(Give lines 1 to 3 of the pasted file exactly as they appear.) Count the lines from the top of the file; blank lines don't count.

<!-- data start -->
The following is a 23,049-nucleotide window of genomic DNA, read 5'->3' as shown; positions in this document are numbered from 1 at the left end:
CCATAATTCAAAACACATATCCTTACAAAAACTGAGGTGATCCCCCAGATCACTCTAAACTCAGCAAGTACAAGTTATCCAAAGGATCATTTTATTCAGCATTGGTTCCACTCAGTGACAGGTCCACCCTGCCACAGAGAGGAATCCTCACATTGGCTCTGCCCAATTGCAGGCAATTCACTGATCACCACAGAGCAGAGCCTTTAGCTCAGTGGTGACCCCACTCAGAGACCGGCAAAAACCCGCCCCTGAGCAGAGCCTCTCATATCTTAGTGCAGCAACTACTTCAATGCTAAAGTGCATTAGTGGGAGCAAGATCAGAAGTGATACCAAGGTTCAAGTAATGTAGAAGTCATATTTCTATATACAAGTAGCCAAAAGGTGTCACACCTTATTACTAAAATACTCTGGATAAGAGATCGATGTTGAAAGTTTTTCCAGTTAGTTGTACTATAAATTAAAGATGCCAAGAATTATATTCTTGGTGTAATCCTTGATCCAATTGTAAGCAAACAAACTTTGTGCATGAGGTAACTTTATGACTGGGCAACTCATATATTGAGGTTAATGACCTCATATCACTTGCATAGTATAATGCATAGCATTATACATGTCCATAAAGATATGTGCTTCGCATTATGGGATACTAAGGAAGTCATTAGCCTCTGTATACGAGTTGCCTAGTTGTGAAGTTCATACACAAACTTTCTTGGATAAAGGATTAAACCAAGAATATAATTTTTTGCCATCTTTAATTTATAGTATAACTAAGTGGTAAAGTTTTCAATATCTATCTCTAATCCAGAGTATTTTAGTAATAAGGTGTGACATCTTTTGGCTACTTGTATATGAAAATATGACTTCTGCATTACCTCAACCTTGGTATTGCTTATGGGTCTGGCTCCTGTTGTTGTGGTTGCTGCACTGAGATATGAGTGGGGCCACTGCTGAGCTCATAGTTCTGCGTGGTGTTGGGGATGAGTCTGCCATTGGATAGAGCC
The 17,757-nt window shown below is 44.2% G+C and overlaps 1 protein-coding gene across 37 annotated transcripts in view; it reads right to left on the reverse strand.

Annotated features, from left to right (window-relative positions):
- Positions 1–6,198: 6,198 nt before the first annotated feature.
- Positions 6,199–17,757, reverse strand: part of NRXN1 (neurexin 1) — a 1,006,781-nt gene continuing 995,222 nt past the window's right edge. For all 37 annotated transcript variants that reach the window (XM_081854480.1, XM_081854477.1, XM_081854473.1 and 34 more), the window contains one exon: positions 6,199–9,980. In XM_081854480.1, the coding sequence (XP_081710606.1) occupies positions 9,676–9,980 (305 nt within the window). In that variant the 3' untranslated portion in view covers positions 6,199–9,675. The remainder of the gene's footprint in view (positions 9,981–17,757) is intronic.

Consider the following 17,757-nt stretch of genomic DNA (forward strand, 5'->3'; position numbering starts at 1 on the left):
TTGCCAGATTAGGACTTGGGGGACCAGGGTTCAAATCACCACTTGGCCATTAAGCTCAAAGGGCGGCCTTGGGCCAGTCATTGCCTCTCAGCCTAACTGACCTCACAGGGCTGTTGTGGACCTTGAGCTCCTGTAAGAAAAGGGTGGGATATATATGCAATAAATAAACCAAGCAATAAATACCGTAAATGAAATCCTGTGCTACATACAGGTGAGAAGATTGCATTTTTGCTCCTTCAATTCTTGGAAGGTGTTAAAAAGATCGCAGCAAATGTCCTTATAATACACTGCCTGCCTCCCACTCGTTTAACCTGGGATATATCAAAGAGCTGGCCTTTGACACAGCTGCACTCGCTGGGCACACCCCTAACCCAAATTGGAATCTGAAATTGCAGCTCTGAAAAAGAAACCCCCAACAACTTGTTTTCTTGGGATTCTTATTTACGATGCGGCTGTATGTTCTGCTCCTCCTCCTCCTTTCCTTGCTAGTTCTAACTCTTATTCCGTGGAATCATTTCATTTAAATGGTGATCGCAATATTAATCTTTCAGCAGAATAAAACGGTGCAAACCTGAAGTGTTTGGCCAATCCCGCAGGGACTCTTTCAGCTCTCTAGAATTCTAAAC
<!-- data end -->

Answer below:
The following is a 23,049-nucleotide window of genomic DNA, read 5'->3' as shown; positions in this document are numbered from 1 at the left end:
CCATAATTCAAAACACATATCCTTACAAAAACTGAGGTGATCCCCCAGATCACTCTAAACTCAGCAAGTACAAGTTATCCAAAGGATCATTTTATTCAGCATTGGTTCCACTCAGTGACAGGTCCACCCTGCCACAGAGAGGAATCCTCACATTGGCTCTGCCCAATTGCAGGCAATTCACTGATCACCACAGAGCAGAGCCTTTAGCTCAGTGGTGACCCCACTCAGAGACCGGCAAAAACCCGCCCCTGAGCAGAGCCTCTCATATCTTAGTGCAGCAACTACTTCAATGCTAAAGTGCATTAGTGGGAGCAAGATCAGAAGTGATACCAAGGTTCAAGTAATGTAGAAGTCATATTTCTATATACAAGTAGCCAAAAGGTGTCACACCTTATTACTAAAATACTCTGGATAAGAGATCGATGTTGAAAGTTTTTCCAGTTAGTTGTACTATAAATTAAAGATGCCAAGAATTATATTCTTGGTGTAATCCTTGATCCAATTGTAAGCAAACAAACTTTGTGCATGAGGTAACTTTATGACTGGGCAACTCATATATTGAGGTTAATGACCTCATATCACTTGCATAGTATAATGCATAGCATTATACATGTCCATAAAGATATGTGCTTCGCATTATGGGATACTAAGGAAGTCATTAGCCTCTGTATACGAGTTGCCTAGTTGTGAAGTTCATACACAAACTTTCTTGGATAAAGGATTAAACCAAGAATATAATTTTTTGCCATCTTTAATTTATAGTATAACTAAGTGGTAAAGTTTTCAATATCTATCTCTAATCCAGAGTATTTTAGTAATAAGGTGTGACATCTTTTGGCTACTTGTATATGAAAATATGACTTCTGCATTACCTCAACCTTGGTATTGCTTATGGGTCTGGCTCCTGTTGTTGTGGTTGCTGCACTGAGATATGAGTGGGGCCACTGCTGAGCTCATAGTTCTGCGTGGTGTTGGGGATGAGTCTGCCATTGGATAGAGCC
The 17,757-nt window shown below is 44.2% G+C and overlaps 1 protein-coding gene across 37 annotated transcripts in view; it reads right to left on the reverse strand.